The annual SURFsara Super Day connects science and technology. Learn more about the latest mind-blowing opportunities that high performance computing and data technology can offer you in scientific research.
The speakers of Super Day 2019 (more to follow)
Keynote - Maria Girone
Tackling tomorrow’s Computing Challenges today at CERN
To meet the future computing challenges at CERN, the HEP community must carry out thorough computing and software R&D programs to take advantage of new hardware, industry trends and emerging technologies.
High-energy physics (HEP) has long been a driver in processing enormous scientific datasets and in managing the largest high-throughput computing centers. These demands will increase with the next-generation “High-Luminosity” LHC in 2026. Maria Girone will discuss the approaches under consideration, including the deployment of resources through HPC and commercial clouds, and exploring new techniques, such as alternative computing architectures, advanced data analytics, and deep learning.
Maria Girone is the Chief Technology Officer at CERN Openlab. Maria has a PhD in particle physics and extensive knowledge in high performance and high throughput computing. She has held several leadership positions including that of Computing Coordinator for CMS Experiment and Head of Operations of the Worldwide LHC Computing Grid (WLCG).
Keynote - Peter Coveney
The Use of Supercomputers for High Fidelity, Actionable Predictions
At exascale we shall be able to perform bigger, better, faster. Different kinds of research and simulations will also be possible, such as ‘virtual humans’.
High-end supercomputers are comprised of large numbers of nodes, themselves becoming increasingly heterogeneous in nature being composed of multiple cores and accelerators. This permits a wide range of computing patterns to be deployed, taking us way beyond the traditional model for the use of supercomputers for purely monolithic applications running on large node counts.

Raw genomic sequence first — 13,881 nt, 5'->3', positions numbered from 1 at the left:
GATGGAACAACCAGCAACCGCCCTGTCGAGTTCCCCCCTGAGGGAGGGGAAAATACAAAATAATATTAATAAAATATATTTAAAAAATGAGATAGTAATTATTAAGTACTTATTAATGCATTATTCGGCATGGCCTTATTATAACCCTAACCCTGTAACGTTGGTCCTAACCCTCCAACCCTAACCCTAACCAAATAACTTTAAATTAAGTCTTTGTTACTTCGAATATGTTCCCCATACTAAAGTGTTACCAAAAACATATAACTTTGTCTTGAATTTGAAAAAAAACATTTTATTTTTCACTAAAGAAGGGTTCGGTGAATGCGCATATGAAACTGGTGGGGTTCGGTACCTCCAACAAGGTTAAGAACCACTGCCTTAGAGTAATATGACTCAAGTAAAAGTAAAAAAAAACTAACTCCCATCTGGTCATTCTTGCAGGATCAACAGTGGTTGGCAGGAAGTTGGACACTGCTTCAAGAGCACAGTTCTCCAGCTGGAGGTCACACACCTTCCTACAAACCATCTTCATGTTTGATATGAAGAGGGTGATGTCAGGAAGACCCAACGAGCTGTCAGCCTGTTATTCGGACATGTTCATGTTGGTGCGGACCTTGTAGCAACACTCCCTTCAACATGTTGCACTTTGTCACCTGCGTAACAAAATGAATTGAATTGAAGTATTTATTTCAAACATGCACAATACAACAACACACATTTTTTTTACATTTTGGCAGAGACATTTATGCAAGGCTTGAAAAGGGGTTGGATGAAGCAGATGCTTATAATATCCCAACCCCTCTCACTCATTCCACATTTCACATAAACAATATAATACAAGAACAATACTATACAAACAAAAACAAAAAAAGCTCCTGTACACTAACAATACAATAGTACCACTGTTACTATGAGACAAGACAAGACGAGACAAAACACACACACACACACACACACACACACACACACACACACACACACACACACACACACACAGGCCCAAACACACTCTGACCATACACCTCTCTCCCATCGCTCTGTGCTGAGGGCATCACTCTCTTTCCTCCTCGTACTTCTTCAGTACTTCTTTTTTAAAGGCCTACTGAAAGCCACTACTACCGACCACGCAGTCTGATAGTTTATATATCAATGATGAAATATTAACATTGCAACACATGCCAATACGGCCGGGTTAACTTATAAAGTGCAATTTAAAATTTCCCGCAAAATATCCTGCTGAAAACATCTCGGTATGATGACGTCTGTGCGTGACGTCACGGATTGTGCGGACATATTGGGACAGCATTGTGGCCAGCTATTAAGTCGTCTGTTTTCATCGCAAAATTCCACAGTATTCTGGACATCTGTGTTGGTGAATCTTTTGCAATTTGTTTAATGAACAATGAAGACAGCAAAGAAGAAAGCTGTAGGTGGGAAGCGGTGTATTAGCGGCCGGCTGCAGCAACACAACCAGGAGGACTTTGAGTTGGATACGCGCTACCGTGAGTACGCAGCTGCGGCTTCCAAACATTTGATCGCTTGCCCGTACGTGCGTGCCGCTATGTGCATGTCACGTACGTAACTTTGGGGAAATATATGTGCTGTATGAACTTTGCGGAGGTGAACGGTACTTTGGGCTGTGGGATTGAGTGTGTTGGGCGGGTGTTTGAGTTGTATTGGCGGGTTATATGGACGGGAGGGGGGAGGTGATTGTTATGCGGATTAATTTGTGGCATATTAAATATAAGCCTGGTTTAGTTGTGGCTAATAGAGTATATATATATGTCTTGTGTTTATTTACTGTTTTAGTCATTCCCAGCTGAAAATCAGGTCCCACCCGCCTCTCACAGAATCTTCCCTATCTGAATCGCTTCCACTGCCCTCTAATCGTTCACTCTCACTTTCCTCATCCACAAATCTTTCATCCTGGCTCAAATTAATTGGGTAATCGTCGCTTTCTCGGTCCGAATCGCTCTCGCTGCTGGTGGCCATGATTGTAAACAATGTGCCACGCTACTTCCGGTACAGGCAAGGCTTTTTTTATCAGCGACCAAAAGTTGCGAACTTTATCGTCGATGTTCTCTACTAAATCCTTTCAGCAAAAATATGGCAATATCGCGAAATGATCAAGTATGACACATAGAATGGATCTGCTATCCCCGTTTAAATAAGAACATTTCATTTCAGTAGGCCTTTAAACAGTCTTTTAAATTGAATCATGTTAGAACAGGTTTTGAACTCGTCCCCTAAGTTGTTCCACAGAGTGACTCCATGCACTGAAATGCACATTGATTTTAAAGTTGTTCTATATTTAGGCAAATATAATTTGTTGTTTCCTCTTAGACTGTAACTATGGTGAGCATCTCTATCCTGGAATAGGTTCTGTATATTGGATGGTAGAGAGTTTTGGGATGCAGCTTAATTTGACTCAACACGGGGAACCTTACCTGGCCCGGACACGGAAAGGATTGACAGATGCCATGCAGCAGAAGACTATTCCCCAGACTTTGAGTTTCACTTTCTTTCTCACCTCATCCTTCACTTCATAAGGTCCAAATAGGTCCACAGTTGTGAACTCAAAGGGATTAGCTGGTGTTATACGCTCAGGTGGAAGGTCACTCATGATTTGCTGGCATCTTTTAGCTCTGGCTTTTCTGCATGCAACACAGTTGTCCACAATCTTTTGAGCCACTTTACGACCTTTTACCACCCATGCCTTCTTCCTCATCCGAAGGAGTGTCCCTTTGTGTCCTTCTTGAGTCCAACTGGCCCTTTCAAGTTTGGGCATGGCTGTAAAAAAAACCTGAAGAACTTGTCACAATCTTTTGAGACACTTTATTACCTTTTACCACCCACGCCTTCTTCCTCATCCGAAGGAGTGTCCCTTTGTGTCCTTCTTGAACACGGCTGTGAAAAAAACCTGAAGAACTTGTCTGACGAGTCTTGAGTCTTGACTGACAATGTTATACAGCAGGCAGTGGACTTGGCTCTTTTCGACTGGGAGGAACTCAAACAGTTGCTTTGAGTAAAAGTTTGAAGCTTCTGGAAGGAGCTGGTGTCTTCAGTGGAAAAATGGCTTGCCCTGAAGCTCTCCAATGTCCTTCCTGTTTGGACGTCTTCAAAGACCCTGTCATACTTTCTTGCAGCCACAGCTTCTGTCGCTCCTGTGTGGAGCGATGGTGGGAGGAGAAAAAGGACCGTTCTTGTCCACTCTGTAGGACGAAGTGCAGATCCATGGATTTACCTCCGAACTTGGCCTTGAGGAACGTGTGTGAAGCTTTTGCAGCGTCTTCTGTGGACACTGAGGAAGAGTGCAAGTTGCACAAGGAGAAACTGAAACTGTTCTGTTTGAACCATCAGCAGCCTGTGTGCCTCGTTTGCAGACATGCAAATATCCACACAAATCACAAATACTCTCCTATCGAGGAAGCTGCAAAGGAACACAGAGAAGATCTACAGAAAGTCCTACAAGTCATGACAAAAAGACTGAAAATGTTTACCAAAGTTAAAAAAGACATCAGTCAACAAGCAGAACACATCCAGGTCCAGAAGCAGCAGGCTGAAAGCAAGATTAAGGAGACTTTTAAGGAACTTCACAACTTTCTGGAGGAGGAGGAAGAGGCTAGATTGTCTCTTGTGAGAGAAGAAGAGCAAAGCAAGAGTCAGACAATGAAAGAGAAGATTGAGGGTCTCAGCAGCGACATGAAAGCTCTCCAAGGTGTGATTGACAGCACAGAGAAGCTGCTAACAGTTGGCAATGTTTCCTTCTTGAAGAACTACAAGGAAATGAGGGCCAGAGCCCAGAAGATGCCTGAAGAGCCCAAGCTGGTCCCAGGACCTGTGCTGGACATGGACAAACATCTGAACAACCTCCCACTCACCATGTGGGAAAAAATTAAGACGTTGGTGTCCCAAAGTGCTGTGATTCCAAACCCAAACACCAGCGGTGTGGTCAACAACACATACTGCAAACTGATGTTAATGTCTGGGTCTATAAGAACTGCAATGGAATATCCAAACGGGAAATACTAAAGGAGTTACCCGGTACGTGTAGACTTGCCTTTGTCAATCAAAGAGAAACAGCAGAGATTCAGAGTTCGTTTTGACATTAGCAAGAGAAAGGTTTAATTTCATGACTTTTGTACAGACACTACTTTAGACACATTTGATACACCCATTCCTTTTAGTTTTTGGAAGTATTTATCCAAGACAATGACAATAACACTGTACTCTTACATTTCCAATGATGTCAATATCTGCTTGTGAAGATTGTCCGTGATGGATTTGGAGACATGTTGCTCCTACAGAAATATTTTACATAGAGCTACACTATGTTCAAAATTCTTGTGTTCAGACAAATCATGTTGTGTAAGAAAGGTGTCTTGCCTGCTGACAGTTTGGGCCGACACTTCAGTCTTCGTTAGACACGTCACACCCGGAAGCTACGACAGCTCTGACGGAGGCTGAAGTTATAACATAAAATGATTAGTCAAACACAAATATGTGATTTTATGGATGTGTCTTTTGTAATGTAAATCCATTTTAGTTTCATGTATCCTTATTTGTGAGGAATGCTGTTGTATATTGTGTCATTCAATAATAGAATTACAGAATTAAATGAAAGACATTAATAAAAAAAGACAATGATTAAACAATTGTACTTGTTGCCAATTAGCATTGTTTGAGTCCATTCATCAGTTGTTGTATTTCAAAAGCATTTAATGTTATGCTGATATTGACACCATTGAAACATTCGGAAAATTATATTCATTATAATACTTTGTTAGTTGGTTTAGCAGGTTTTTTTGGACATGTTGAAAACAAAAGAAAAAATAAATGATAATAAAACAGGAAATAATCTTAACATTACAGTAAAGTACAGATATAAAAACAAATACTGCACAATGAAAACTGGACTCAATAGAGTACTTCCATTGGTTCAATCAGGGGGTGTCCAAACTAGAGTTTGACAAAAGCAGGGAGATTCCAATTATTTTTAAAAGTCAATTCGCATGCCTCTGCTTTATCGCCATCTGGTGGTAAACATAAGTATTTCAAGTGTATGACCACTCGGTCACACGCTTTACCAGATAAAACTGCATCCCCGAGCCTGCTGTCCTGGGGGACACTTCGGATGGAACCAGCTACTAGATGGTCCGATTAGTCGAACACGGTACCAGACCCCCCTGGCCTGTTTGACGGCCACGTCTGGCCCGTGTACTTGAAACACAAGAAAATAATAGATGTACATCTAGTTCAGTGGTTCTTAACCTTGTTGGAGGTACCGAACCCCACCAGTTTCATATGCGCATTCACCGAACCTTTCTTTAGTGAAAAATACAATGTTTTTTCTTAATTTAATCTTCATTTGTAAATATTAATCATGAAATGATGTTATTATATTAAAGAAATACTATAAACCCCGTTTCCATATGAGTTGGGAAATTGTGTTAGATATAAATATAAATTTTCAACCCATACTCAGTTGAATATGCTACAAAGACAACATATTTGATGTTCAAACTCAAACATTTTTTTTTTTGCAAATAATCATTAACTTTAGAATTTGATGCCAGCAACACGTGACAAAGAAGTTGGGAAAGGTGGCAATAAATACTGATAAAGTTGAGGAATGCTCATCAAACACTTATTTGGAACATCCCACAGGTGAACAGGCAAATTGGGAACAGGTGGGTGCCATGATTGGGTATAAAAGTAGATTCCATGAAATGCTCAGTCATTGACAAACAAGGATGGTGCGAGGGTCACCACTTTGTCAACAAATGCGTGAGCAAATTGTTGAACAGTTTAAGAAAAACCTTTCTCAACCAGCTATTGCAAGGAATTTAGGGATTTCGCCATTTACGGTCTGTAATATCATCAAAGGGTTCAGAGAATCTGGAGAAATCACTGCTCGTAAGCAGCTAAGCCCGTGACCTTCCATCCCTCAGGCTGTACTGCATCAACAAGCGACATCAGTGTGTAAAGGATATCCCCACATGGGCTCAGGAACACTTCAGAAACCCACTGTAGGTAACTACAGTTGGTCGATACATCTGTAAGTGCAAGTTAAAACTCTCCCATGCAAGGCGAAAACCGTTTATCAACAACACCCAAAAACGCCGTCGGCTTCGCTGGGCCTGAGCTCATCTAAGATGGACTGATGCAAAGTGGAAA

Instead, these patterns facilitate new kinds of science ranging from advanced materials design and discovery to personalised medicine. Calculations can now be run at an extreme scale and throughput; when endowed with a form of virtual certification, they become actionable, in the sense that key decisions, for example in experimental, industrial or clinical settings, can be taken based on their predictions. I shall illustrate these emerging capabilities by drawing on a number of examples taken from our own research.
Peter Coveney is Professor of Physical Chemistry and Director of the Centre for Computational Science (CCS) at University College London (UCL), and Professor of Applied High Performance Computing at the University of Amsterdam. He is also Honorary Professor of Computer Science at UCL and Professor Adjunct at Yale University, School of Medicine. Coveney’s wide-ranging work exploits supercomputers for multiscale virtual human cardiovascular simulations, molecular dynamics for applications in drug discovery and personalised medicine, and multiscale modelling for the discovery of advanced materials. Coveney leads the international CompBioMed project, that SURFsara participates in. This European Commission H2020 funded Centre of Excellence focuses on the use and development of computational methods for biomedical applications.